Although the radiation field varies in space only as a function of pressure, p, its intensity depends also on direction. Let I(p, n, v) be the flux density of electromagnetic radiation propagating in direction n, measured at point p. This density is just like the Planck function B(v, T), except that we allow it to depend on direction and position. The technical term for this flux density is spectral irradiance. Now we suppose that the radiation propagates through a thin layer of atmosphere of thickness Jp as measured by pressure. The absorption of energy at frequency v is proportional to the number of molecules of absorber encountered; assuming the mixing ratio of the absorber to be constant within the layer for small Jp, the number of molecules encountered will be proportional to Jp, in accord with the hydrostatic law. By Kirchoff's law, the absorptivity and emissivity of the layer are the same; we'll call the value Jtv, and keep in mind that in general it will be a function of v. Let 0 be the angle between the direction of propagation n and the vertical, as shown in Figure 4.1. Now, let At* be the emissivity (and absorptivity) of the layer for radiation propagating in the direction 0 = 0. We may define the proportionality between emissivity and pressure through the relation St* = —Kap/g where g is the acceleration of gravity and k is an absorption coefficient. It has units of area per unit mass, and can be thought of as an absorption cross-section per unit mass - in essence, the area taken out of the incident beam by the absorbers contained in a unit mass of atmosphere. In general k is a function of frequency, pressure, temperature and the mixing ratios of the various greenhouse gases in the atmosphere. Passing to the limit of small Sp, we can define an optical thickness coordinate through the differential equation

dp g

Since pressure decreases with altitude, t* increases with altitude. Radiation propagating at an angle 0 relative to the vertical acts just like vertically propagating radiation, except that the thickness of each layer through which the beam propagates, and hence the number of absorbing molecules encountered, is increased by a factor of 1/ cos 0. Hence, the optical thickness for radiation propagating with angle 0 is simply tv = t*/ cos 0. The equations of radiative transfer can be simplified by using either tv or t* in place of pressure as the vertical coordinate.

The specific absorption cross section k depends on the number of molecules of each greenhouse gas encountered by the beam and the absorption properties characteristic to each kind of greenhouse gas molecule. Letting qi be the mass-specific concentration of greenhouse gas i, we may write n k(v,p, T) = ^ Ki(v,p,T)qi(p) (4.2)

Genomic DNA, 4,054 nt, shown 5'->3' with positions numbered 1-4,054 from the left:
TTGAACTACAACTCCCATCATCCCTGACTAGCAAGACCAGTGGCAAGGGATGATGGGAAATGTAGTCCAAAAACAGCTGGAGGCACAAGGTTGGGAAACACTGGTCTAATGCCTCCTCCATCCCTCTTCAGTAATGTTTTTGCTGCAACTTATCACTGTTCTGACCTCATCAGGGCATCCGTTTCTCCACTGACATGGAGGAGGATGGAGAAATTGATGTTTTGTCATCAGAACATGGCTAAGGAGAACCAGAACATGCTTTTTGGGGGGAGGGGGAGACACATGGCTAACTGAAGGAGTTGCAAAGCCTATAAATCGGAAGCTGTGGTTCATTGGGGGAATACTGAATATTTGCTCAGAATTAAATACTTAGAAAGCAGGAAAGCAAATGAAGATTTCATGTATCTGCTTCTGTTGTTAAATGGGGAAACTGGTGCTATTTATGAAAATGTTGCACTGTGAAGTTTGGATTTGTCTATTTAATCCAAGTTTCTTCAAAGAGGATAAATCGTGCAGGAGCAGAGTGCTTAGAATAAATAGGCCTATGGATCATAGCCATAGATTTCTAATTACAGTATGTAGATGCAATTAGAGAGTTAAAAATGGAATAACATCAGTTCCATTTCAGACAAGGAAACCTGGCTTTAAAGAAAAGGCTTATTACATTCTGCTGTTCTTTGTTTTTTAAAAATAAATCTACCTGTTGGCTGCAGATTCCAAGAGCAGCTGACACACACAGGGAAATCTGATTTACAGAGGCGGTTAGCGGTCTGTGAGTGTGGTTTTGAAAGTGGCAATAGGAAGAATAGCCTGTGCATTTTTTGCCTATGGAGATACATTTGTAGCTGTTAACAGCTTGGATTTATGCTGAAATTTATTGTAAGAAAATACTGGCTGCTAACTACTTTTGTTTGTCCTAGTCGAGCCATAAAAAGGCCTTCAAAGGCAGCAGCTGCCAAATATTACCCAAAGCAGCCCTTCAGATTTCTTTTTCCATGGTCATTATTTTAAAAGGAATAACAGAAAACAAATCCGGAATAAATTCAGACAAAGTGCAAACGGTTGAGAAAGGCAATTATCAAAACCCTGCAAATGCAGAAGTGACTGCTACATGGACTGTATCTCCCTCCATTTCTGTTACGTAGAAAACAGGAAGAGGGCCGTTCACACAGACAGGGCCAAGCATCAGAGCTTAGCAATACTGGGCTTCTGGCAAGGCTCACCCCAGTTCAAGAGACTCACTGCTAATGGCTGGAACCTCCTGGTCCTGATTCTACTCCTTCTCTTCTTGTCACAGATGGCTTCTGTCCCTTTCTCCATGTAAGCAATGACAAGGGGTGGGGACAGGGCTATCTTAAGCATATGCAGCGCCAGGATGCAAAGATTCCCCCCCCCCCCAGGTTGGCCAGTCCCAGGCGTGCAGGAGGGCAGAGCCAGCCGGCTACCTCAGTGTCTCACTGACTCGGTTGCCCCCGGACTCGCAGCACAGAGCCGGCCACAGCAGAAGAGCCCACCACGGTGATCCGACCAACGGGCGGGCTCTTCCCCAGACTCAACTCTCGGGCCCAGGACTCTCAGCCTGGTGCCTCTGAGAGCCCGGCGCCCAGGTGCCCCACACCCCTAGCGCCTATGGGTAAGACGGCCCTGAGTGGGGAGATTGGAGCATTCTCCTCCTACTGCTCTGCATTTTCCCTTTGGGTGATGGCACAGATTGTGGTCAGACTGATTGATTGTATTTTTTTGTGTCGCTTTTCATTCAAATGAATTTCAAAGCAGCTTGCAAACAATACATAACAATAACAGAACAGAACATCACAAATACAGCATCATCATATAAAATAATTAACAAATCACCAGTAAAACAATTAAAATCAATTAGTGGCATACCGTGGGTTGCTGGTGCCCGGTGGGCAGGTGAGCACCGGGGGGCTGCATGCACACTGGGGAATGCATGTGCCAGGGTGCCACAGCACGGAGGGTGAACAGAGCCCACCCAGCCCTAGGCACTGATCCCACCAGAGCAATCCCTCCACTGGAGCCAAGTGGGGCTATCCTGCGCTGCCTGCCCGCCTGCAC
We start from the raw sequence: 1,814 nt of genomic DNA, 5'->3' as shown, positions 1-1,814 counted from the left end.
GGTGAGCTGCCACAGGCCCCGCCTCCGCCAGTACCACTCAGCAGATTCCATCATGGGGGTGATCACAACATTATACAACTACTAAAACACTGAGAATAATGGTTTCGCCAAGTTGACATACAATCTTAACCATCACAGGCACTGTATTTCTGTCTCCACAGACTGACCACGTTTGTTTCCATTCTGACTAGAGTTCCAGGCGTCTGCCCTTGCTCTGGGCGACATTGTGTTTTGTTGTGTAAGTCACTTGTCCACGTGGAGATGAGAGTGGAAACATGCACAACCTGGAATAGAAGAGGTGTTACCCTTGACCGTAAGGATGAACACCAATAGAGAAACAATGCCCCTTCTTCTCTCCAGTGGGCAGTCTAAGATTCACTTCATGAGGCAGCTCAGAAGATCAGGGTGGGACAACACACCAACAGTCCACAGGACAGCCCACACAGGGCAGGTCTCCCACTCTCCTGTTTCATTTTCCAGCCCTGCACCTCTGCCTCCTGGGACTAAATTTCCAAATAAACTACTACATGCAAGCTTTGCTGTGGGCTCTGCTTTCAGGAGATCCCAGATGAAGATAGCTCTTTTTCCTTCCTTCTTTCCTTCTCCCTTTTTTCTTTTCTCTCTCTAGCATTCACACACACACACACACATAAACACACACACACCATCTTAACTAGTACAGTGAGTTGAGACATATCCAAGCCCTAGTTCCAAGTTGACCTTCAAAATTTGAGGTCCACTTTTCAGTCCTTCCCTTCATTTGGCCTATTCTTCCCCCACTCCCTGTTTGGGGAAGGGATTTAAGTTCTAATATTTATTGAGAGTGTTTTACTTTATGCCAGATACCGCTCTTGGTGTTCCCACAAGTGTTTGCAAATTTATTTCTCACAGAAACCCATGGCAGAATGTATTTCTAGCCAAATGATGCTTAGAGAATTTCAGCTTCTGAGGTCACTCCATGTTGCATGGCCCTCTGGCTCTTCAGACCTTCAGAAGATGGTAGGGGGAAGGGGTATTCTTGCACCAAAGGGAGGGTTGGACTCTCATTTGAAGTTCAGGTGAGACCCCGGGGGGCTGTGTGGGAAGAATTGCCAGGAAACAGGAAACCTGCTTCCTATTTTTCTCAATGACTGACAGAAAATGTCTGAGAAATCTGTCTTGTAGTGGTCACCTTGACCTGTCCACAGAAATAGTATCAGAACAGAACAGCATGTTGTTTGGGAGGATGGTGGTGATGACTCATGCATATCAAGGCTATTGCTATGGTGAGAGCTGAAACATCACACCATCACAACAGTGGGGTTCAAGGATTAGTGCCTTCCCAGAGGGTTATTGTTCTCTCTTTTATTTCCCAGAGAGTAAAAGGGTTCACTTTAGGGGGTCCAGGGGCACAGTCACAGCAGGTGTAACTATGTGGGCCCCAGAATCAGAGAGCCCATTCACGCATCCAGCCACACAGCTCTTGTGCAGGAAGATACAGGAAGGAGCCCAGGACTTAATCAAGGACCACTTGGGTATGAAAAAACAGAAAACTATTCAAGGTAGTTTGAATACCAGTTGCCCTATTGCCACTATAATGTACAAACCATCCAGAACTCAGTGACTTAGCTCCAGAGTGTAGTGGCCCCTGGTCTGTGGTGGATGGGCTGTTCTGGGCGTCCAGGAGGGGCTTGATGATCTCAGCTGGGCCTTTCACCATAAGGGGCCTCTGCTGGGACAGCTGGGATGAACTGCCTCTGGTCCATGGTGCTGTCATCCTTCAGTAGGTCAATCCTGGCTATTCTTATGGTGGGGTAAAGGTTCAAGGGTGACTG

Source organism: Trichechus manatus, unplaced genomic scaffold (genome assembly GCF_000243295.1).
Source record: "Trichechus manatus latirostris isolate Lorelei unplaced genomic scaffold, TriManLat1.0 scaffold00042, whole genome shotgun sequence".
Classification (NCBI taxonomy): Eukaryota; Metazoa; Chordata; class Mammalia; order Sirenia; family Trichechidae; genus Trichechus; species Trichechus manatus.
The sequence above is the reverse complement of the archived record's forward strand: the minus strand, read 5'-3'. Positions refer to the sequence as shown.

The specific concentrations qi depend on p because we are using pressure as the vertical coordinate, and the concentration of the gas may vary with height;a well-mixed greenhouse gas would have constant qi. The dependence of the coefficients Ki on p and T arises from certain aspects of the physics of molecular absorption, to be discussed in Section 4.4.

Eq. 4.1 defines the optical thickness T*(pi,p2) for the layer between pressures pi and p2. Unless k is constant, it is not proportional to |pi — p2|, but it is a general consequence of the definition that T*(pi,p2) = T*(pi,p')+T*(p',p2) ifp' is betweenpi andp2. Consider an atmosphere with a single greenhouse gas having concentration q(p). Then, if kg is independent of p the optical thickness can be expressed as T*(pi,p2) = kg£ where I is the path, defined by

C P2

The boundaries of the layer are generally chosen so as to make the path and optical thickness positive. The path is the mass of greenhouse gas in the layer, per square meter of the planet's surface, and in mks units has units of kg/m2. If the greenhouse gas is well mixed then I = q • (pi — p2)/g. Now, it often happens that kg increases linearly with pressure - a phenomenon known as pressure broadening (alternatively collisional broadening for reasons that will eventually become clear. If we write kg(p) = KG(po) • (p/po), then we can define an equivalent path

Jp, po g such that t*(pi,p2) = KG(po)£e much as before. The equivalent path still has units of mass per unit area, but because of the pressure weighting will differ from the actual path. For example, if the greenhouse gas is well-mixed then

0 11 / 2 ^ pi — p2 pi + p2 (Ars ie = ~gq 2po(pi — p2) = q—--2p7" (45)

Figure 4.1: Sketch of the radiative energy balance for a slab of atmosphere illuminated by incident radiation from below.

Figure 4.1: Sketch of the radiative energy balance for a slab of atmosphere illuminated by incident radiation from below.

The equivalent path is thus the actual path weighted by the ratio of the mean pressure to the reference pressure.

Consider now the situation illustrated in Fig. 4.1, in which radiation at a given frequency and angle is incident on slab of atmosphere from below. In general, part of the incident radiation is scattered into other directions. However, for infrared and longer wave radiation interacting with gases, such scattering is negligible; scattering is also negligible for infrared interacting with condensed cloud particles made of substances such as water, which are strong absorbers. Here, we shall neglect scattering, though it will be brought back into the picture in Chapter 5. The radiation at the same angle which comes out the top of the slab is then the incident flux minus the small amount absorbed in the slab, plus the small amount emitted. Thus

I (r* + ¿r*,n,v) = or, passing to the limit of small Jr*,

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